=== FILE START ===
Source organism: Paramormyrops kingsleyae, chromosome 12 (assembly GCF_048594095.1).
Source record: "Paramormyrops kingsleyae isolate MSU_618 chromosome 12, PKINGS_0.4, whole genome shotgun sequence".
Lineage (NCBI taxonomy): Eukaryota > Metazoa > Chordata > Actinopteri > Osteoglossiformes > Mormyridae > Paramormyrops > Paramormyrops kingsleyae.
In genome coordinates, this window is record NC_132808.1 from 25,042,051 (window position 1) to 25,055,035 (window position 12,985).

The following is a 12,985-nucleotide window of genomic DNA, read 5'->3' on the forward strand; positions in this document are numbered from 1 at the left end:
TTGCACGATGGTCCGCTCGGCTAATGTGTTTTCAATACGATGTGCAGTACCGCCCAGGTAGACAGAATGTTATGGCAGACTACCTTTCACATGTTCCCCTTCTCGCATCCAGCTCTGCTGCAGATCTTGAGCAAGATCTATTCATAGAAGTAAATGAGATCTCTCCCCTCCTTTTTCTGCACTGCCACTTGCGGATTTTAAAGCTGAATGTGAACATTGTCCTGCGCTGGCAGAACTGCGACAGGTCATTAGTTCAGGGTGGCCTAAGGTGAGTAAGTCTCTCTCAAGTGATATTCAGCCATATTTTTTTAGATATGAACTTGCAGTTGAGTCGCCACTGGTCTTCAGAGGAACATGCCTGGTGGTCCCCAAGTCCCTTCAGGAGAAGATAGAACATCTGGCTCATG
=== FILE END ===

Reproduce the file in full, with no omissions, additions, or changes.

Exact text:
Source organism: Paramormyrops kingsleyae, chromosome 12 (assembly GCF_048594095.1).
Source record: "Paramormyrops kingsleyae isolate MSU_618 chromosome 12, PKINGS_0.4, whole genome shotgun sequence".
Lineage (NCBI taxonomy): Eukaryota > Metazoa > Chordata > Actinopteri > Osteoglossiformes > Mormyridae > Paramormyrops > Paramormyrops kingsleyae.
In genome coordinates, this window is record NC_132808.1 from 25,042,051 (window position 1) to 25,055,035 (window position 12,985).

The following is a 12,985-nucleotide window of genomic DNA, read 5'->3' on the forward strand; positions in this document are numbered from 1 at the left end:
TTGCACGATGGTCCGCTCGGCTAATGTGTTTTCAATACGATGTGCAGTACCGCCCAGGTAGACAGAATGTTATGGCAGACTACCTTTCACATGTTCCCCTTCTCGCATCCAGCTCTGCTGCAGATCTTGAGCAAGATCTATTCATAGAAGTAAATGAGATCTCTCCCCTCCTTTTTCTGCACTGCCACTTGCGGATTTTAAAGCTGAATGTGAACATTGTCCTGCGCTGGCAGAACTGCGACAGGTCATTAGTTCAGGGTGGCCTAAGGTGAGTAAGTCTCTCTCAAGTGATATTCAGCCATATTTTTTTAGATATGAACTTGCAGTTGAGTCGCCACTGGTCTTCAGAGGAACATGCCTGGTGGTCCCCAAGTCCCTTCAGGAGAAGATAGAACATCTGGCTCATG